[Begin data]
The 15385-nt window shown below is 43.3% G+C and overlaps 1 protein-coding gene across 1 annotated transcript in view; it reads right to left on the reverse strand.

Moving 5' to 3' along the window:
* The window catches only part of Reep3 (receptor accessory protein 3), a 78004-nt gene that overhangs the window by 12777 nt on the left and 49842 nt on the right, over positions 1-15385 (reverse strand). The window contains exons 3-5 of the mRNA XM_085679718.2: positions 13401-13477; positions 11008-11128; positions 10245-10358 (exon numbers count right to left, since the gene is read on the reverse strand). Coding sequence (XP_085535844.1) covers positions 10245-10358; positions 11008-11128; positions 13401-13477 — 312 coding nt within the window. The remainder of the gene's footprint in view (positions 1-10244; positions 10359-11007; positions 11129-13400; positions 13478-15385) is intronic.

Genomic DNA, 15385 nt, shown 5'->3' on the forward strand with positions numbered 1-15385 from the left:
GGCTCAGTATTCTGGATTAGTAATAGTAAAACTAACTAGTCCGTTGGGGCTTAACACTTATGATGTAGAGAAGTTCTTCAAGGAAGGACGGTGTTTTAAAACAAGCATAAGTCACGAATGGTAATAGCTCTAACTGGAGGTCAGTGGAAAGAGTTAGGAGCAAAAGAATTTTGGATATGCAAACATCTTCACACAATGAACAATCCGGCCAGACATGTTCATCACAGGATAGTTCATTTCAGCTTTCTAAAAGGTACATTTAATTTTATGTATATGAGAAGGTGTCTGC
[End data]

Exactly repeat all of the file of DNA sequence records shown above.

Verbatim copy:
The 15385-nt window shown below is 43.3% G+C and overlaps 1 protein-coding gene across 1 annotated transcript in view; it reads right to left on the reverse strand.

Moving 5' to 3' along the window:
* The window catches only part of Reep3 (receptor accessory protein 3), a 78004-nt gene that overhangs the window by 12777 nt on the left and 49842 nt on the right, over positions 1-15385 (reverse strand). The window contains exons 3-5 of the mRNA XM_085679718.2: positions 13401-13477; positions 11008-11128; positions 10245-10358 (exon numbers count right to left, since the gene is read on the reverse strand). Coding sequence (XP_085535844.1) covers positions 10245-10358; positions 11008-11128; positions 13401-13477 — 312 coding nt within the window. The remainder of the gene's footprint in view (positions 1-10244; positions 10359-11007; positions 11129-13400; positions 13478-15385) is intronic.

Genomic DNA, 15385 nt, shown 5'->3' on the forward strand with positions numbered 1-15385 from the left:
GGCTCAGTATTCTGGATTAGTAATAGTAAAACTAACTAGTCCGTTGGGGCTTAACACTTATGATGTAGAGAAGTTCTTCAAGGAAGGACGGTGTTTTAAAACAAGCATAAGTCACGAATGGTAATAGCTCTAACTGGAGGTCAGTGGAAAGAGTTAGGAGCAAAAGAATTTTGGATATGCAAACATCTTCACACAATGAACAATCCGGCCAGACATGTTCATCACAGGATAGTTCATTTCAGCTTTCTAAAAGGTACATTTAATTTTATGTATATGAGAAGGTGTCTGC